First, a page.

According to the Arden Shakespeare series on this work edited by Edward Burns p. 140 It refers to the Prophet Muhammad (may Allah bestow peace and blessings upon, “Sceptical Elizabethan accounts of his powers, following a medieval tradition, allege that he attracted a dove to appear to speak to him by lodging corn in his ear.”

Scene three

“This be Damascus, be thou cursed Cain, To slay thy brother Abel, if thou wilt.”
Damascus being the place where Cain killed his brother Abel Genesis 4.8.

King Richard the Third

Scene V
“What, think you we are Turks or infidels?”
After Richard ordered the execution of another person. A response due to misrepresentation of the Ottoman empire.

Titus Andronicus

Has a character called Aaron but this more likely to be a follower of the Jewish tradition and the play is set in Rome and not in the authors time.

The Comedy of Errors
Act four Scene 1
“That’s cover’d o’er with Turkish tapestry.”
A possible reference to a tapestry made by the Ottomans and this indicates to a luxury item of cloth. Tapestry was a mode of communication and in British history none was more famous than the Bayeux tapestry.

King John
Act 2 Scene 1
“Richard, that robb’d the lion of his heart and fought the holy wars in Palestine.”
More war propaganda. 

The Taming of the Shrew
Act 2 Scene 1

“Fine linen, Turkey cushions bost with pearl.”
More proof of trade between England and the Ottoman Empire.

King Richard the Second
Act 4 Scene 1
“Streaming the ensign of the Christian cross; against black pagans, Turks and Saracens.”
More Crusader vigour as well as racism.

King Henry the fourth Part one
Act 1 Scene 2
“What say’st thou to a hare, or the melancholy of a Moor-ditch?”
A ditch that used to surround the city of London.

King Henry the Fourth Part two
Act 2 Scene 3
“And every word a lie, duer paid to the hearer than the Turk’s Tribute.”
Act 5 scene 3
“This is the English, not the Turkish court.”
Two references which are unclear.

King Henry the Fifth
Act 1 scene 2
“Like the Turkish mute, shall have a tongueless mouth.”
A reference to the play Bajazet which is about the Ottoman Sultan Bayezud I 1360-1403.
Act 5 scene 2
“Compound a boy, half French, half English, that shall go to Constantinople and take the Turk by the beard?”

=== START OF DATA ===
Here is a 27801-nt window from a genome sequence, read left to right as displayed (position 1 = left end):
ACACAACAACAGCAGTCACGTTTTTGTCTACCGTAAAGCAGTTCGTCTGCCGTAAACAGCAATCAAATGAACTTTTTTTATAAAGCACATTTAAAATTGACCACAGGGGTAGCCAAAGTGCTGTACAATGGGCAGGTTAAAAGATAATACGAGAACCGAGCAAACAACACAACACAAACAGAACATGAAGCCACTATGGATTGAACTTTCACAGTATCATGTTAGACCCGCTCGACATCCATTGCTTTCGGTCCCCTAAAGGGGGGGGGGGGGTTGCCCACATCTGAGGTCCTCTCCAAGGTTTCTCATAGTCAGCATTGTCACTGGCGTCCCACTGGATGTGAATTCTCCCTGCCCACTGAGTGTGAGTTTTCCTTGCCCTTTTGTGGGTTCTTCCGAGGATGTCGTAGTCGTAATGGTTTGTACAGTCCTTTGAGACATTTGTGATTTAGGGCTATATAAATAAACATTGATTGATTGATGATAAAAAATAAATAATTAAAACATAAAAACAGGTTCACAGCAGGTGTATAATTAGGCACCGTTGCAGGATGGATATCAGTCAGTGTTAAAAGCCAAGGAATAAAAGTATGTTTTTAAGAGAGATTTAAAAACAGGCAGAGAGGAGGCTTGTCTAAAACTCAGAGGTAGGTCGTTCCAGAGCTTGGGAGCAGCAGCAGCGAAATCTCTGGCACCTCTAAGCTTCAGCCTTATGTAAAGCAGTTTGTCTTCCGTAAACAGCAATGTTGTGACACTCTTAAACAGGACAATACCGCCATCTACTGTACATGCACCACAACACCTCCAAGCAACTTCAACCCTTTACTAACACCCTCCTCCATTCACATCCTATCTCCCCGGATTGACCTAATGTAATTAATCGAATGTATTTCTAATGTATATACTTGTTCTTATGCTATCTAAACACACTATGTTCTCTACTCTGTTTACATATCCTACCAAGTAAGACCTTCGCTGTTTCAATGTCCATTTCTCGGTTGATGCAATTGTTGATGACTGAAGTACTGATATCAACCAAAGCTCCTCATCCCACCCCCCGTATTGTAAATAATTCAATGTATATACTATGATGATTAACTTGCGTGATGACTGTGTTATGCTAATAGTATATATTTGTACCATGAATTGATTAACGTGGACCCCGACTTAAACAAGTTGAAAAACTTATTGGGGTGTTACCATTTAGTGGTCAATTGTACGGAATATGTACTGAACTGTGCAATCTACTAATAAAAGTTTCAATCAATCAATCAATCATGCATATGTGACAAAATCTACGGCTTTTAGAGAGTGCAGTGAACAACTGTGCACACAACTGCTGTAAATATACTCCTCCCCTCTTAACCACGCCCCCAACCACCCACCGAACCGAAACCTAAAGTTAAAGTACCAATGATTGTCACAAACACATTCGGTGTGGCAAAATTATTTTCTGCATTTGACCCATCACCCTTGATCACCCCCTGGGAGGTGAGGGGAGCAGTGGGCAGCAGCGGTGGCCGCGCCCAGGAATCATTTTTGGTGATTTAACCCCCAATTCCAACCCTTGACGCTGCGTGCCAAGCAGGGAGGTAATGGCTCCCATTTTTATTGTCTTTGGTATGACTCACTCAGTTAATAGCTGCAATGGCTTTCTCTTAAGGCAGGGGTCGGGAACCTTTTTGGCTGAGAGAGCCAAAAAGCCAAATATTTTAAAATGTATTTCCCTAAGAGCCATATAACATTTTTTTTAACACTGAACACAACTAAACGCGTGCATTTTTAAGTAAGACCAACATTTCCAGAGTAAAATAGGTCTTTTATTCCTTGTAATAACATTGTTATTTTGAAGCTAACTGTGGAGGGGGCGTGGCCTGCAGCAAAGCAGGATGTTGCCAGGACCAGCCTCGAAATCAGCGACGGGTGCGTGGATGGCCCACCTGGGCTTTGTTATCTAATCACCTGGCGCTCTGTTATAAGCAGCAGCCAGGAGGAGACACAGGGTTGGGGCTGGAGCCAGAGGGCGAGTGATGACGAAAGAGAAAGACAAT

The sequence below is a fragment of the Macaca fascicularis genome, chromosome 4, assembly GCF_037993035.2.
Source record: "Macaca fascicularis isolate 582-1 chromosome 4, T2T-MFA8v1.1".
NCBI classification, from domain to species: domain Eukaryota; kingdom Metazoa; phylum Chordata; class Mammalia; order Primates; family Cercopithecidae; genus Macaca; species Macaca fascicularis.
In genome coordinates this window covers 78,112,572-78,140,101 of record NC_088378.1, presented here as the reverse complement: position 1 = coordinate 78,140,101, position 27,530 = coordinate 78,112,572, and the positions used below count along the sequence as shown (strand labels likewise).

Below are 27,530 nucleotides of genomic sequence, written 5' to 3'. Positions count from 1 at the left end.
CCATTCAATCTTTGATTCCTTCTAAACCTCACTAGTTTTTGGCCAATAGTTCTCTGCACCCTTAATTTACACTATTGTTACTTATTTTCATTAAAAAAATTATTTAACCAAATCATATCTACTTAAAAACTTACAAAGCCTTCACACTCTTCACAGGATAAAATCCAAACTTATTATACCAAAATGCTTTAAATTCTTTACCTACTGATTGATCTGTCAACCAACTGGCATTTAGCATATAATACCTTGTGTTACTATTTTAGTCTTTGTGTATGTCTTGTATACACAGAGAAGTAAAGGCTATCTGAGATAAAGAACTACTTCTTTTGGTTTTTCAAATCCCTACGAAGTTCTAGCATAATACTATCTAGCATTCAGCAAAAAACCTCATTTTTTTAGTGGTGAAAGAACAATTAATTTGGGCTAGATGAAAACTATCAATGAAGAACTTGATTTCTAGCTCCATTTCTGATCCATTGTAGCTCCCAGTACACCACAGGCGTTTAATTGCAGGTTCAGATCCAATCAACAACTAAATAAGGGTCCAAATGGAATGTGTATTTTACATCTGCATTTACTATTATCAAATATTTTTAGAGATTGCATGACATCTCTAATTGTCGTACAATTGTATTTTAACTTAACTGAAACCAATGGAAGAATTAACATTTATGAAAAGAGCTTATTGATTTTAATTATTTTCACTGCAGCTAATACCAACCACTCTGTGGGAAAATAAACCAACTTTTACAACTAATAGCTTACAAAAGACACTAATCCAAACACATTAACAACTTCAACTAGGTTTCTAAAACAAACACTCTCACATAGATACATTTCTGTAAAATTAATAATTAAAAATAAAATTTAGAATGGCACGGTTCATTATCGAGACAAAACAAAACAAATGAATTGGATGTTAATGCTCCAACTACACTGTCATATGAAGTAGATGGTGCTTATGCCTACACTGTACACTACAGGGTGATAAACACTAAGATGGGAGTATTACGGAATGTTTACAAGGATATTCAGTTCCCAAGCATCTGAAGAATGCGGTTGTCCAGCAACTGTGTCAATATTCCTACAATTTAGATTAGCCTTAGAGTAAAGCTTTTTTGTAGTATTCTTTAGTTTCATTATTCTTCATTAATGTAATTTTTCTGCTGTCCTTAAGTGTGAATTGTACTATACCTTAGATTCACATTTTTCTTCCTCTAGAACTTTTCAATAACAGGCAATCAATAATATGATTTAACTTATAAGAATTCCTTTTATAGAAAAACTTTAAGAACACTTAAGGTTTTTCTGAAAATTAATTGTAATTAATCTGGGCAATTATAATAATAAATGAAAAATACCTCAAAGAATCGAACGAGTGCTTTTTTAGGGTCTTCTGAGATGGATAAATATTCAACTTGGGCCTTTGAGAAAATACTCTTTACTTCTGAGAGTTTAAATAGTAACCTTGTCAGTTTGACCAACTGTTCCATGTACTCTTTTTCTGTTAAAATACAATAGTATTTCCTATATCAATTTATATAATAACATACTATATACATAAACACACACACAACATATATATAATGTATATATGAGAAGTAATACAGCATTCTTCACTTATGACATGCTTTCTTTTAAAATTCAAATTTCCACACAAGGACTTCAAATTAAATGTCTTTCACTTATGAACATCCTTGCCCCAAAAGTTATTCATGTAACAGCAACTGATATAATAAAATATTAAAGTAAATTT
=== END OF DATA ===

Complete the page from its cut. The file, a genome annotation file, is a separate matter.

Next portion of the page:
The Ottoman conquest of Constantinople modern day Istanbul still ringing in their ears.
Also reference to the beard which is interesting because beards were common place in England, at the time.

Act 3 Scene 2
“If the rest of my fortunes turn Turk with me.”
Another reference.

He is described as a moor most likely he was a Muslim yet he fights against the Ottomans in Cyprus which even now remains disputed somewhat.
Act 1 Scene 3
“The Ottomites reverend and gracious.”
“Valiant Othello we must straight employ you against the general enemy Ottoman.”
“These moors are unchangeable in their wills.”
Proof that the Muslims did not break their treaties.

Act5 scene2
“Drop tears as fast as the Arabian Trees; their medicinable gum.”
Maybe gum tree or even Miswak tree?

Antony and Cleopatra
Act 3 scene 2

“O Anthony! O thou Arabian bird.”
The Phoenix.

Act 4 scene 2
“I would my son were in Arabia, and thy tribe before him.”
Arabian culture.

King Henry the eighth
Act 1 scene 1
“They made Britain India.”
In reference to their new trade route that by passed the Ottomans.

The phoenix and the turtle
“Let the bird of loudest lay; on the sole Arabian tree; herald sad and trumpet be; to whose sound chaste wings obey.”

And on that final note I bid you good morrow and good night!


  1. Anonymous2:33 am

    Masha Allah! What an interesting read and definitely an angle worth exploring! It would make an enjoyable term paper. :)

  2. Very interesting read. Upload more insight posts please! Barakallah feekum.

  3. A very interesting read. I look forward to more insightful posts inshallah!

  4. Goethe and Islam, please read here:

  5. Goethe and Islam:
    Johann Wolfgang von Goethe (1749 - 1832), was a German poet, scientist and philosopher. Goethe was enormously productive, and his works range from poems, dramas and novels to essays and scientific papers. Among his most important works also includes The Sorrows of Young Werther, Faust and West-östliches Divan, or West-Eastern Divan is a divan or collection of lyrical poems inspired by the Persian poet Hafez.

    God has made the Orient!
    God has made the Occident!
    North and South his hands are holding,
    All the lands in peace enfolding.
    (Johann Wolfgang von Goethe 1749 - 1832,
    West-Eastern Divan)
    [Translated by John Whaley]

    To Allah belong the East
    And the West: withersoever
    Ye turn, there is Allah's Face.
    For Allah is Embracing, All- knowing.

    [Quran, Surat Al-Baqara, 2, 115]